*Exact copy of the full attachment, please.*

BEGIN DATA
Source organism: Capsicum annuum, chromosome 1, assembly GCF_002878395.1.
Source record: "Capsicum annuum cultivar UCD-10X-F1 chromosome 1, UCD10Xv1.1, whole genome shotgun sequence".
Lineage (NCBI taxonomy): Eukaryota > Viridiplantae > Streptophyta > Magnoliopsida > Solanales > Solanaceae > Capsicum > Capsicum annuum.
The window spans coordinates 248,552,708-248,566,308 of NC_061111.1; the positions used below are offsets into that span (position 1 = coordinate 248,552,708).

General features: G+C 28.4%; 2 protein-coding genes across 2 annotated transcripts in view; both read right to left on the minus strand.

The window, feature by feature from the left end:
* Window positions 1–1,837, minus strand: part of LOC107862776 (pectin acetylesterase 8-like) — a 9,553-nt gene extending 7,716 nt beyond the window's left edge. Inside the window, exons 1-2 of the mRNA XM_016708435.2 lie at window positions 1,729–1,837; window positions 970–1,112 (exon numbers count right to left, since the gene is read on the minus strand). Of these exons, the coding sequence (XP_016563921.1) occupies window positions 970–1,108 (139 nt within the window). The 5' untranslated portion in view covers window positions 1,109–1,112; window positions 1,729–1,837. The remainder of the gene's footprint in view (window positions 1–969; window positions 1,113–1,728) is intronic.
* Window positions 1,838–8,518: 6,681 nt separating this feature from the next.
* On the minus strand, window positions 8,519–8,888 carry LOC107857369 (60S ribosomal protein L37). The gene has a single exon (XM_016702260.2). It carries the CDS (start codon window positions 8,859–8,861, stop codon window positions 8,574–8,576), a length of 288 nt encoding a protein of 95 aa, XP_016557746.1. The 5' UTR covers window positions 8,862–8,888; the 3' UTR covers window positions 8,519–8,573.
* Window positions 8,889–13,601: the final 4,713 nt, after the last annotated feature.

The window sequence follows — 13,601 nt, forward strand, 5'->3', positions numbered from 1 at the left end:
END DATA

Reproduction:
Source organism: Capsicum annuum, chromosome 1, assembly GCF_002878395.1.
Source record: "Capsicum annuum cultivar UCD-10X-F1 chromosome 1, UCD10Xv1.1, whole genome shotgun sequence".
Lineage (NCBI taxonomy): Eukaryota > Viridiplantae > Streptophyta > Magnoliopsida > Solanales > Solanaceae > Capsicum > Capsicum annuum.
The window spans coordinates 248,552,708-248,566,308 of NC_061111.1; the positions used below are offsets into that span (position 1 = coordinate 248,552,708).

General features: G+C 28.4%; 2 protein-coding genes across 2 annotated transcripts in view; both read right to left on the minus strand.

The window, feature by feature from the left end:
* Window positions 1–1,837, minus strand: part of LOC107862776 (pectin acetylesterase 8-like) — a 9,553-nt gene extending 7,716 nt beyond the window's left edge. Inside the window, exons 1-2 of the mRNA XM_016708435.2 lie at window positions 1,729–1,837; window positions 970–1,112 (exon numbers count right to left, since the gene is read on the minus strand). Of these exons, the coding sequence (XP_016563921.1) occupies window positions 970–1,108 (139 nt within the window). The 5' untranslated portion in view covers window positions 1,109–1,112; window positions 1,729–1,837. The remainder of the gene's footprint in view (window positions 1–969; window positions 1,113–1,728) is intronic.
* Window positions 1,838–8,518: 6,681 nt separating this feature from the next.
* On the minus strand, window positions 8,519–8,888 carry LOC107857369 (60S ribosomal protein L37). The gene has a single exon (XM_016702260.2). It carries the CDS (start codon window positions 8,859–8,861, stop codon window positions 8,574–8,576), a length of 288 nt encoding a protein of 95 aa, XP_016557746.1. The 5' UTR covers window positions 8,862–8,888; the 3' UTR covers window positions 8,519–8,573.
* Window positions 8,889–13,601: the final 4,713 nt, after the last annotated feature.

The window sequence follows — 13,601 nt, forward strand, 5'->3', positions numbered from 1 at the left end: